Having consulted the DH, reply to the question raised by the Hon Chan Hoi-yan is as follows:
(1) The number of licences (as at the end of each year), new licences and  applications for withdrawing licences of Authorized Sellers of Poisons (ASP), commonly known as "pharmacies", and Listed Sellers of Poisons (LSP), commonly known as "medicine companies", in the past ten years are as follows:
Year Number of licences Number of new licences Number of applications for withdrawing licences
2010 546 3 499 67 272 38 170
2011 557 3 572 47 283 36 211
2012 570 3 827 45 377 32 162
2013 597 3 907 106 701 79 621
2014 605 3 951 39 311 31 267
2015 607 4 012 34 277 32 216
2016 604 3 937 29 231 32 306
2017 614 3 937 37 258 27 258
2018 641 3 937 50 264 23 264
(January to September)
665 4 299 48 545 24 183
     The DH does not have the breakdown of number of licences of ASP and LSP by District Council districts. As at end-September 2019, the number of ASP and LSP on Hong Kong Island, in Kowloon and in the New Territories are as follows:
  Hong Kong Island Kowloon New Territories Total
ASP 128 261 276 665
LSP 828 1 513 1 958 4 299
(2) and (4) The DH conducts surprise inspections of premises of ASP and LSP, as well as test purchases of controlled medicines, with a view to monitoring their compliance with the law and respective code of practice.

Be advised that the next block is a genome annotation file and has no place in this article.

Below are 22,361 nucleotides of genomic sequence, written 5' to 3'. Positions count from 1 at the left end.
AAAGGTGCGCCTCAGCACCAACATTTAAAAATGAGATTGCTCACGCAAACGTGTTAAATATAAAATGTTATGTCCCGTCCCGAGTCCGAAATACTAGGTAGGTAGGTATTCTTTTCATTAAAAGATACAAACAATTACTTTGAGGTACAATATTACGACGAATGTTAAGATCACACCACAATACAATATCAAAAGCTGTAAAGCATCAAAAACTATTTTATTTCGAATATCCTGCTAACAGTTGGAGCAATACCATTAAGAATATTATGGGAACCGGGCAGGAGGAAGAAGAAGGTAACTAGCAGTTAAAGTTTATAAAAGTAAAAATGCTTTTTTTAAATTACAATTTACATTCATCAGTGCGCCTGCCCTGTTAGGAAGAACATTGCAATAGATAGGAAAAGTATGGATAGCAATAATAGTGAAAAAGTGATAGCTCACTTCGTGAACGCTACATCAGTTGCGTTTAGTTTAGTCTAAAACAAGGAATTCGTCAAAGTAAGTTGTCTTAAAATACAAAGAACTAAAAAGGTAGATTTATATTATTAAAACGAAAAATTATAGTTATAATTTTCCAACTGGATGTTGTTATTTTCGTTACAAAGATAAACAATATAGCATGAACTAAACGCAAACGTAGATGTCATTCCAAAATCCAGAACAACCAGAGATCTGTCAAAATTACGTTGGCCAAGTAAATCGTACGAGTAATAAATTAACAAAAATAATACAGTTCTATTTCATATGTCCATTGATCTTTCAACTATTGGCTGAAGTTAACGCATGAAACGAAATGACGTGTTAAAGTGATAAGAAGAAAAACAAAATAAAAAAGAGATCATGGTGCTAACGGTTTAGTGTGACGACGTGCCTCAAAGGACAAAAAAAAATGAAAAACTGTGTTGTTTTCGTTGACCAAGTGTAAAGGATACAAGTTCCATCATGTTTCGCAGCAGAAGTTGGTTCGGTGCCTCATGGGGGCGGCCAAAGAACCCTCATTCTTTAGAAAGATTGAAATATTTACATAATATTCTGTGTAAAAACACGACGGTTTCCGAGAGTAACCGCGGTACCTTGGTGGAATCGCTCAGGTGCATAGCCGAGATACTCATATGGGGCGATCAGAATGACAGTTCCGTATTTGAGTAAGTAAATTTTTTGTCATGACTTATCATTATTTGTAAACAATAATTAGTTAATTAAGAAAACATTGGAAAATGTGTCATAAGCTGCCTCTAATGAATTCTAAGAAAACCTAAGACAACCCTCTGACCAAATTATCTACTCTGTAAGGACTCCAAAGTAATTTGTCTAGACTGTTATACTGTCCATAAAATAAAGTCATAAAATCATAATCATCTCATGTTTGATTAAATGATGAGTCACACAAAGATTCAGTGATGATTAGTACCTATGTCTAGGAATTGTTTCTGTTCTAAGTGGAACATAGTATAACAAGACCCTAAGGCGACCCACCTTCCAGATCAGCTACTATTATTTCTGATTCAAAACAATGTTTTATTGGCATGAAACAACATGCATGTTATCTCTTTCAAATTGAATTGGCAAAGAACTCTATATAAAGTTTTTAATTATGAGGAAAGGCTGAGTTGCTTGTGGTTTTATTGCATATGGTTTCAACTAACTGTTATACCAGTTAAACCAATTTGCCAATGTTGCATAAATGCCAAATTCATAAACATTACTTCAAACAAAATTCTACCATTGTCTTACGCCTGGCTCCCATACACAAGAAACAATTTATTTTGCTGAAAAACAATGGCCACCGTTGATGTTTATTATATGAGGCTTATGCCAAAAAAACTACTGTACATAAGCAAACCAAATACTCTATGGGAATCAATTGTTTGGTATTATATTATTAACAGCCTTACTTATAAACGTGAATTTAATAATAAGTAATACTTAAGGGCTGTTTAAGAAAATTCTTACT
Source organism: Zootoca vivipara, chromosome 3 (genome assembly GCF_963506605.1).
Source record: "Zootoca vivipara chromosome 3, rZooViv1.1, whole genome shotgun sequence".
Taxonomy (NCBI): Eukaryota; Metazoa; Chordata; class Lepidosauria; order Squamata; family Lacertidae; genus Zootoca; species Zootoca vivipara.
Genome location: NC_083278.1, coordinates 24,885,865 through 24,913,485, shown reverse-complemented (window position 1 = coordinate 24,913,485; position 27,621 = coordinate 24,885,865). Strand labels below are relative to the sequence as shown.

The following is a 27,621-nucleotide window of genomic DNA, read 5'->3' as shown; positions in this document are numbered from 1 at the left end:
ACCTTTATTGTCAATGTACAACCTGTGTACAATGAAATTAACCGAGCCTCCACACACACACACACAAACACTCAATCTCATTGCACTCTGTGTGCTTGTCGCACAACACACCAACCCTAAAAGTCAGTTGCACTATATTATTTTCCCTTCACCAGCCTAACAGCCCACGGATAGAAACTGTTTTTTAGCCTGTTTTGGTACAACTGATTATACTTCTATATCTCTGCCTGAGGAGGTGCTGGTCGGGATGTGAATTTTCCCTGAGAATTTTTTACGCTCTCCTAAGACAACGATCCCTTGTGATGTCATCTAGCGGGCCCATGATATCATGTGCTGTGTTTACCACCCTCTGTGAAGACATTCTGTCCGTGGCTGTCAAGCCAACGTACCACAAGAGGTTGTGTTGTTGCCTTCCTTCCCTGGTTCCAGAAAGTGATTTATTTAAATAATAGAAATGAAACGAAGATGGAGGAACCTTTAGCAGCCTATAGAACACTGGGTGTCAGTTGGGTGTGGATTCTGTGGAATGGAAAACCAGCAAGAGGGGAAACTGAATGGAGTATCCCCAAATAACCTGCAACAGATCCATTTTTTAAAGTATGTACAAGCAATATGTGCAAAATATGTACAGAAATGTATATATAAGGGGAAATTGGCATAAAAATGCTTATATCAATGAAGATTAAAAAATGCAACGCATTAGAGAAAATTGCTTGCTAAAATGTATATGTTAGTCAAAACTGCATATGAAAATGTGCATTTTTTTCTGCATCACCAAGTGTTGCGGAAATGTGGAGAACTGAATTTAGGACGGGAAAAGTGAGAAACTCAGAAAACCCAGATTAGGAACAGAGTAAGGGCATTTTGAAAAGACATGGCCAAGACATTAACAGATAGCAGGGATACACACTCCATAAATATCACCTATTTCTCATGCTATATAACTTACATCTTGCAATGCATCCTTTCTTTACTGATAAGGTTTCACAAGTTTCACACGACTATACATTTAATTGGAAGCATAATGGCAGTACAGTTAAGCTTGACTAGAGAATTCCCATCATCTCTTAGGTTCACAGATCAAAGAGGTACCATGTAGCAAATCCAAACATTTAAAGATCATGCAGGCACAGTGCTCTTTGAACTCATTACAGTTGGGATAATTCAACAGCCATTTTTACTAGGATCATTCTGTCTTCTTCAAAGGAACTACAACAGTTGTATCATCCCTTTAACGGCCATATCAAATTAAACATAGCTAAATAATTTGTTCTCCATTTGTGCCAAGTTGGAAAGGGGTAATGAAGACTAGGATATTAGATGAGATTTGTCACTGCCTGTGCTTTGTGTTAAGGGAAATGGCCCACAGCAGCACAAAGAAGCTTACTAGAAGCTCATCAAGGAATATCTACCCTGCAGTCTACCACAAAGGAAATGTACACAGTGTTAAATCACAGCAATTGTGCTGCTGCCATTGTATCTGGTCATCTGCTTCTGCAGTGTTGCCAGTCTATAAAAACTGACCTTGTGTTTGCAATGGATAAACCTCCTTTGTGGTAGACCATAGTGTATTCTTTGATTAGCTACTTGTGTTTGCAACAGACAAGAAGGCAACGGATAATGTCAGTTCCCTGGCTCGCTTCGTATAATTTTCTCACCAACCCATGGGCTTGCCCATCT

Should there be any contravention of the relevant legislation by drug retailers, the DH will take follow-up actions immediately and, on the advice of the Department of Justice, institute prosecution when there is sufficient evidence. Convictions by licensed retailers would be submitted to the Board for consideration of disciplinary action. Convictions by ASP usually involve illegal sale of Part 1 poisons and prescription medicines; whereas convictions by LSP or other premises usually involve illegal possession and sale of unregistered pharmaceutical products and Part 1 poisons.
     The number of enforcement actions by the DH against ASP and LSP, and relevant complaints received by the DH in the past five years are as follows:
Year Number of inspections Number of test purchases Number of convicted cases Number of complaints
2015 1 214 7 977 4 136 3 008 24 3 5 86 36
2016 1 209 7 956 3 955 4 021 15 4 4 82 27
2017 1 220 7 874 4 329 3 229 13 5 4 103 34
2018 1 212 7 814 4 194 3 350 14 5 3 100 22
(January to September)
759 5 538 3 036 2 460 10 6 7 58 17

(3) Under the Ordinance, only persons authorised by the Board as ASP are allowed to conduct relevant retail business of selling poisons (including poisons listed in Part 1 and Part 2 of the Poisons List at the Schedule 10 to the Regulation). In addition, persons who wish to conduct relevant retail business of selling poisons listed in Part 2 of the Poisons List must obtain a licence of LSP issued by the Board.